Showing posts with label religion. Show all posts
Showing posts with label religion. Show all posts

Monday, September 19, 2022

Defeat Bad Spirits & Negativity Like An Ancient Greek


The strife of a positive life is real for everyone, and I would say especially for Pagans and Polytheists because they understand both their own and the universe's contribution to the factor. I know from experience that the way you live, think, speak and act will determine your quality of life. Since 2009, I have worked to build a Hellenic practice of piety and purity both for myself and in my own temple's rites.

Purification Processes
Being free of impurity physically, mentally and spiritually, is to banish and keep miasma from our minds, bodies and souls, and relieve our everyday lives from the toxicities that so often impede human prosperity and separate us from the Gods. Let's begin with the mind. This is of the utmost value to your life and physicality, for without the mind, the body is nothing, and it's proven science that your thoughts, mentality and state of mind will effect your body and life for the better or worse. Your brain soaks up everything it comes into contact with. Therefore, it's imperative that you only expose it to positive things as much as possible. Make a daily, conscious effort to ignore all willful negativity. This can be very hard because modern news and media have conditioned us to depend on alarmism. We have been so programmed that we actually think we need negative outlets to survive and remain informed. We don't. If you must watch news, I would suggest your local station. They're not as bad. But as the saying goes, if it doesn't invoke goodness, let it go. I'm not saying ignorance is bliss, I'm just saying that I have survived the end of the world since Y2K. There is no better way to captivate an audience. Shock value sells like hotcakes. Therefore, turn it off, forever. Also refrain from associating with negative people, and finally but equally important, guard against your own negativity.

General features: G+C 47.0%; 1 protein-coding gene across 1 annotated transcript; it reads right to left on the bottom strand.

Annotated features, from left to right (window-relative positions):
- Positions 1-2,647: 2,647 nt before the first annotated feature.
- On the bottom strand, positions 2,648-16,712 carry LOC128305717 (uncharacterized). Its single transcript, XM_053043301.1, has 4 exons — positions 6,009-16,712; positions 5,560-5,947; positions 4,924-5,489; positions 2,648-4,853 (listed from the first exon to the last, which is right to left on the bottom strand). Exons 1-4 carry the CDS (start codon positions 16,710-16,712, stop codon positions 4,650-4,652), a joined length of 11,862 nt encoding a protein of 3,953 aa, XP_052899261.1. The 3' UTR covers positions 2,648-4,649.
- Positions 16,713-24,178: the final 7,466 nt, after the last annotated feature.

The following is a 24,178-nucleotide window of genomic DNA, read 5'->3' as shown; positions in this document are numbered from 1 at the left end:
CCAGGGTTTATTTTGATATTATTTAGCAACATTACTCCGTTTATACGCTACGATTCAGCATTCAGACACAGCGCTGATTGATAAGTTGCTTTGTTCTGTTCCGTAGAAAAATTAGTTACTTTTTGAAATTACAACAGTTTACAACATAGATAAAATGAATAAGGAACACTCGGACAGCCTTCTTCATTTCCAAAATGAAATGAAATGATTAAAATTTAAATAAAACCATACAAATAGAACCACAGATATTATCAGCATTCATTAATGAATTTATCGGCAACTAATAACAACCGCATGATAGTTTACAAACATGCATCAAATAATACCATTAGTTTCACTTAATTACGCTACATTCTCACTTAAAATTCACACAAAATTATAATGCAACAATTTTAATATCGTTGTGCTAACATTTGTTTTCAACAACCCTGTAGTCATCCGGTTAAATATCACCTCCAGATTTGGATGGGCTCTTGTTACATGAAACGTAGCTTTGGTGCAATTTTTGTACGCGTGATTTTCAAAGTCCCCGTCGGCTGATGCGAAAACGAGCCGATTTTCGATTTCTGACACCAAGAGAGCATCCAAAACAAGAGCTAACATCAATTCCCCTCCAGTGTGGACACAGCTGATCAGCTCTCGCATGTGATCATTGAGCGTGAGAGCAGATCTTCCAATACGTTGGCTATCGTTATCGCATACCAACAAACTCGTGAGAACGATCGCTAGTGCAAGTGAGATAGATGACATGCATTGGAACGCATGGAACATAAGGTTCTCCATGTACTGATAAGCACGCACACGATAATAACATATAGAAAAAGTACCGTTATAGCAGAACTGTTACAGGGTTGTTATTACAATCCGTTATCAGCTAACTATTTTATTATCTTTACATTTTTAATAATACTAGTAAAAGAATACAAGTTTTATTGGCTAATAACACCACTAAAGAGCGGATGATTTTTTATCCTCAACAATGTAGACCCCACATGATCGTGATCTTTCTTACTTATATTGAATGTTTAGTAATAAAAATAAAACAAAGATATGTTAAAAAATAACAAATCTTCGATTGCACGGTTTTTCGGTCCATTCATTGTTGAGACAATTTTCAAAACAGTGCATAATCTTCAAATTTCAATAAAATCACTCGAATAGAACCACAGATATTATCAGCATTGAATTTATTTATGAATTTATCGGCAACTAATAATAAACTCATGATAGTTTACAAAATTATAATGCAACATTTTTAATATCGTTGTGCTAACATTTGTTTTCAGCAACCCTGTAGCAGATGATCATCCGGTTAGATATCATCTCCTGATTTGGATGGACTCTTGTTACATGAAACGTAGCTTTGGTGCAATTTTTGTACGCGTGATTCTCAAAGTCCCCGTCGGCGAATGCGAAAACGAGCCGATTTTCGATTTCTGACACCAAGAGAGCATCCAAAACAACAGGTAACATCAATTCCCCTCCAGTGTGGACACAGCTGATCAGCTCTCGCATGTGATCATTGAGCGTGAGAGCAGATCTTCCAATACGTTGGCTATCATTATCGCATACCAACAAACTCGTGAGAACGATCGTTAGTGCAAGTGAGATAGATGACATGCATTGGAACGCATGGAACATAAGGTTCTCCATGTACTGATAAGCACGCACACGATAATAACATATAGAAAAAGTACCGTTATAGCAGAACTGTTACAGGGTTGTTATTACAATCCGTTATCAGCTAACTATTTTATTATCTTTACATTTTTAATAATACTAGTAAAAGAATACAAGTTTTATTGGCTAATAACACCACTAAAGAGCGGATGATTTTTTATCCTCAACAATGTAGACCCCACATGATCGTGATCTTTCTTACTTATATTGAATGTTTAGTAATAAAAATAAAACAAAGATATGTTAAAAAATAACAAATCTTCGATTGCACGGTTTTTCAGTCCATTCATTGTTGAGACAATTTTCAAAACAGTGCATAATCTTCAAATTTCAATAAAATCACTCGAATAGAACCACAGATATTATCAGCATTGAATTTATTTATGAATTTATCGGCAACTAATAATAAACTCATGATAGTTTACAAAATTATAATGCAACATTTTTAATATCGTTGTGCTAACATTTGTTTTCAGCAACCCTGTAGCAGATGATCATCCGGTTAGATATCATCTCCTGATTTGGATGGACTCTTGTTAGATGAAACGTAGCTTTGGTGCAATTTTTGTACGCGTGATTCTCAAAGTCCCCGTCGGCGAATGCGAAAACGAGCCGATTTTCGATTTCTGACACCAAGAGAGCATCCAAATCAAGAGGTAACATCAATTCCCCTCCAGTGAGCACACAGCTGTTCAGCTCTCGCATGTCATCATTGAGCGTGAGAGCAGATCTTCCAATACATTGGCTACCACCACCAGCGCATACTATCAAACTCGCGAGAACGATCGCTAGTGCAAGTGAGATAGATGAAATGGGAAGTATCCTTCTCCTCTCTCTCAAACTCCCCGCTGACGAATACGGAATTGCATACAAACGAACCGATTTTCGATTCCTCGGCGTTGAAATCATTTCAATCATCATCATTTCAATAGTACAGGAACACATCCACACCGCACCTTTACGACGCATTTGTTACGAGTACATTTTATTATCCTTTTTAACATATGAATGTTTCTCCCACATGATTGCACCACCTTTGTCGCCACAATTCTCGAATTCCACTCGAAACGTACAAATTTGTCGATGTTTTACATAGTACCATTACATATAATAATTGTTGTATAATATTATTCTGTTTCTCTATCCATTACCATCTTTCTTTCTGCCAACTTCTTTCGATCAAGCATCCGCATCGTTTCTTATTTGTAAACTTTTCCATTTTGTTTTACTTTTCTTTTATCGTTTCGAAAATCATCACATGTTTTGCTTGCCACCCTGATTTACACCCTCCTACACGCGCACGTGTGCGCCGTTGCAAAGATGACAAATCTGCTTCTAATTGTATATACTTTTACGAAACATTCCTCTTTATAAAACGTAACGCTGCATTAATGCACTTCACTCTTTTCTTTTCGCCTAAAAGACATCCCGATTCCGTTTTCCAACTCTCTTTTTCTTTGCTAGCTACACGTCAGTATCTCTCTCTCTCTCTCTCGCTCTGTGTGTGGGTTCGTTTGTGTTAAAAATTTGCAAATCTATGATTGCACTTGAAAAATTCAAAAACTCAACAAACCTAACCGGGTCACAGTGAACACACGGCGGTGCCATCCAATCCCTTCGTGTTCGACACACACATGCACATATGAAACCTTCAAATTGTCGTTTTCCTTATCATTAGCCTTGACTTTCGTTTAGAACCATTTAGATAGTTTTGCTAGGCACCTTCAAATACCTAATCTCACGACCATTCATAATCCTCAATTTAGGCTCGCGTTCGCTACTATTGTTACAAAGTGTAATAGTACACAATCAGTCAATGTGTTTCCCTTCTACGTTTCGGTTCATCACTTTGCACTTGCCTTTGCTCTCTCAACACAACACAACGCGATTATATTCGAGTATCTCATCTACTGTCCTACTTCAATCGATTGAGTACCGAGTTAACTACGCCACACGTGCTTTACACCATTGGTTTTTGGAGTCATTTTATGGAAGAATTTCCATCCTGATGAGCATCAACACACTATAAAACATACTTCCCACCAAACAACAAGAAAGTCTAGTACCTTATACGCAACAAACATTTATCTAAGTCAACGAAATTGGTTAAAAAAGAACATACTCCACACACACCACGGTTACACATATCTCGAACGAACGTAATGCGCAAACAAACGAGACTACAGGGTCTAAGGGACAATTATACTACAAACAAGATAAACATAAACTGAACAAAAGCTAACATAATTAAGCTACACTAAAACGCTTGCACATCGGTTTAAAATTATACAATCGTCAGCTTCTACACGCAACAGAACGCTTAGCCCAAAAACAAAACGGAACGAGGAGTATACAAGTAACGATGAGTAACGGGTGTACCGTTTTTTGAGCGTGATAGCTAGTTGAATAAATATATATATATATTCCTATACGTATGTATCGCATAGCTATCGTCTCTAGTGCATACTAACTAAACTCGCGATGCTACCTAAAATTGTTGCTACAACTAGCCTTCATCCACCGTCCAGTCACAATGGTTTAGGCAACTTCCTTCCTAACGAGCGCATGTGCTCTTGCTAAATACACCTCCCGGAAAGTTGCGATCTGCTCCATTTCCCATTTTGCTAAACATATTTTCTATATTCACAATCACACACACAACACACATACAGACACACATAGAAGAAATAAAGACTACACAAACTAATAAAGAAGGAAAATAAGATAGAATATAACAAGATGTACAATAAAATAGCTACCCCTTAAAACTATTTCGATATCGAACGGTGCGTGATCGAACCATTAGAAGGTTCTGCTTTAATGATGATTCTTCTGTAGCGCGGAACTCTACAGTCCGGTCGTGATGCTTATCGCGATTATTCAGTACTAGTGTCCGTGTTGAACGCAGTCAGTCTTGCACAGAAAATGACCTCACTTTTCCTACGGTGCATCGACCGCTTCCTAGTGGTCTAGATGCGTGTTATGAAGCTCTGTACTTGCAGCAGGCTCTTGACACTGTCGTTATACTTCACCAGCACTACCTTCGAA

Moving on to the body, which is purely physical purification. If you defile yourself or expose yourself to filth and harmful substances, it will create pollution. Take a bath or shower every day (you'll feel the difference), put on clean clothes, and don't be exposed to unnecessary impurities. The body can be purified of miasma through washing with purified water, spring water, or seawater/sea salt water. If you encounter an extreme situation such as coming into contact with a dead human body, you'll need sulfur, and a good scrubbing with lava soap should clear that up. On a more basic level, a good diet and regular exercise are exceptionally terrific for maintaining a healthy body and mind. Not only were ancient Greeks very athletic people, Games were religious events, and while there was no 2nd or 3rd place, every athlete was strong and benefited from the training.

Finally, we come to the soul. Not only are our spiritual selves kept pure by our connections to the Gods, but piety as well maintains spiritual stability and strength. Piety is not only found in doing rites properly, but in thinking and speaking rightly. That is to say, respecting the Gods and Higher Powers. I was once visiting a couple of friends, and while on the topic of ancient Greece, they for some reason decided to start talking badly about the Gods. I kindly got up and left, not only because I didn't want to be around hubris, but because I could feel the pollution and negativity building in the room. Simply put, be a devotee, not a defacer.

Purifying Sickness
We all get sick, whether it be a simple cold or a more serious infection. Once you have recovered, throw away the clothes you wore while sick, wash your body in seawater or sea salt water, and rinse with spring or purified water. End with a prayer and sacrifice to Apollon, God of healing and purification. If you have a disease that cannot be cured, just be sure to always maintain it as best you can. If you're given medications, take them. If your doctors tell you to do something, do it, for they too are servants of Apollon.